Chicago radio personality Bonnie DeShong stands at the front of a tour bus and speaks in a loud voice: "We gonna go to Wal-Mart! We gonna kick butt! We gonna sell books! Y’all excited?" A cheer erupts from the passengers and we’re on our way.

It’s day one of the Soul Expressions bus tour, a four-day book publicity event organized by Levy Home Entertainment. Nineteen African-American authors will visit 12 Wal-Mart stores between Indianapolis and Chicago. They’ll sign their works, meet readers and attempt to sell some 6,000 books.

First stop: Wal-Mart Store #3529 - Lawrence, Indiana - 10 a.m.. Pam Nelson, Levy’s director of advertising and sales promotions, sends the authors off the bus and toward the massive superstore with the mantra "A signed book is a sold book." And she’s right; a crowd has already gathered inside the store, eager to shake hands with their favorite authors and have them autograph their books. At a U-shaped formation of tables, situated between the clothing department and the "portrait studio," the 19 authors charm customers. Most of the customers are women, though one husband and wife leave the area with their shopping cart piled high with paperbacks and the free tote bag Levy throws in--which all the authors have signed, too. The husband says these signed books make great gifts for his wife’s sisters.

Back on the bus, the women--and one lucky man, Keysha’s Drama author Earl Sewell--chat about where they’re from. Some are reading each other’s books, though one is heavily engrossed in HP7. The bus rolls through the August heat, past housing developments and churches. We stop for lunch at Tossed, and the waitress brings out complimentary desserts for three authors whose books she loves.

Second stop: Wal-Mart Store #1557 - Fishers, Indiana - 2 p.m.. There are fewer customers at the book signing area of this store, but that doesn’t deter the authors. They’re up out of their seats, walking over to customers and introducing themselves. Of course, they want to sell their own books. But for Weapons of Mass Seduction author Lori Bryant-Woolridge, it’s more than an individual effort: "It’s a great opportunity, not just for us, but for the entire classification of African-American literature. And it’s fun." Some of the authors know each other, but many are meeting for the first time.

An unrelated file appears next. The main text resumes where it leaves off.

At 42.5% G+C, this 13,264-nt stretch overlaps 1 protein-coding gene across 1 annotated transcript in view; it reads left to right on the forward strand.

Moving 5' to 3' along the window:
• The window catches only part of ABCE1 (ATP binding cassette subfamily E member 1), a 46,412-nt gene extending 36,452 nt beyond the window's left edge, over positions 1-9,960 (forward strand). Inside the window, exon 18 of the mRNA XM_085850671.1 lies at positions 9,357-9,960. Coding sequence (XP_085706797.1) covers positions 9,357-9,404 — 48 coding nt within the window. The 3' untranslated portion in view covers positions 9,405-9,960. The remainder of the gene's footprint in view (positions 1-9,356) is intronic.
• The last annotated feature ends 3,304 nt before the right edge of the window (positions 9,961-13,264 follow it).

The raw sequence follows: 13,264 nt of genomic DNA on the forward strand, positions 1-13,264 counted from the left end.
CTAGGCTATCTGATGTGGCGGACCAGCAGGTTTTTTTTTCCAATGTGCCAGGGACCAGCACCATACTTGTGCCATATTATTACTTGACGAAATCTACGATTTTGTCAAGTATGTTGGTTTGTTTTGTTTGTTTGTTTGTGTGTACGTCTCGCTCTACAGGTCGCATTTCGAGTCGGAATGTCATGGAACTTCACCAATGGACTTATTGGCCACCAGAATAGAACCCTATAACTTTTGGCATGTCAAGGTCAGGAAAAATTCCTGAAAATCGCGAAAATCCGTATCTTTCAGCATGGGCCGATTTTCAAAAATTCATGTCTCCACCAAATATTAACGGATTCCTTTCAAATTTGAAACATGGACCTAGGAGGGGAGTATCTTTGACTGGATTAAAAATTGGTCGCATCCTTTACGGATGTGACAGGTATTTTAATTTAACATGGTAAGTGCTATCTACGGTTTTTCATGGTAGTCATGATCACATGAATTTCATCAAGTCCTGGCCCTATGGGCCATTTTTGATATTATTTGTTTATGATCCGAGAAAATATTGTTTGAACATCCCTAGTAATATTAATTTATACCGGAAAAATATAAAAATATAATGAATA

Third stop: Wal-Mart Store #1728 - Anderson, Indiana - 4:15 p.m.. This stop is supposed to be a "stock signing," so there are no chairs set up for the authors to meet and greet patrons. But a crowd has gathered nonetheless. It’s a little chaotic, as a large group gathers around the one small table piled with books, but no one seems to mind. We leave the store after a half hour, and step into the sweltering air outside. Nappily Married author Trisha R. Thomas isn’t dogged by the heat or the day’s grueling pace: "It’s such an honor to be on the tour. I’m so glad St. Martin’s sent me."

Fourth stop: Wal-Mart Store #1518 - Indianapolis, Indiana - 6 p.m.. We’re not even inside the store, and a customer rushes up to author Beverly Jenkins, clutching a battered paperback edition of a Jenkins book that’s at least 10 years old, Indigo. She's a diehard fan and had to be the first person at this store to meet longtime author Jenkins. We’re a half hour early to this store, but the book signing area is already crowded. A local radio station has set up speakers next to the book displays, and the mood is festive and relaxed as the authors and customers mingle. In an hour, many authors sell out their inventory--which is at least 40 books each.

Around 7:15 p.m., the authors and readers hug goodbye. One woman tells In Bed With Her Boss author Brenda Jackson, "Y’all keep writin’!" and Jackson answers with, "Y’all keep buyin’!" After a group shot, all 19 authors stumble onto the bus, exhausted. Bonnie, who has taken on the role of cheerleader/bus mom, assumes her position at the front of the bus. "Soul Expressions! One down, a whole lot more to go!"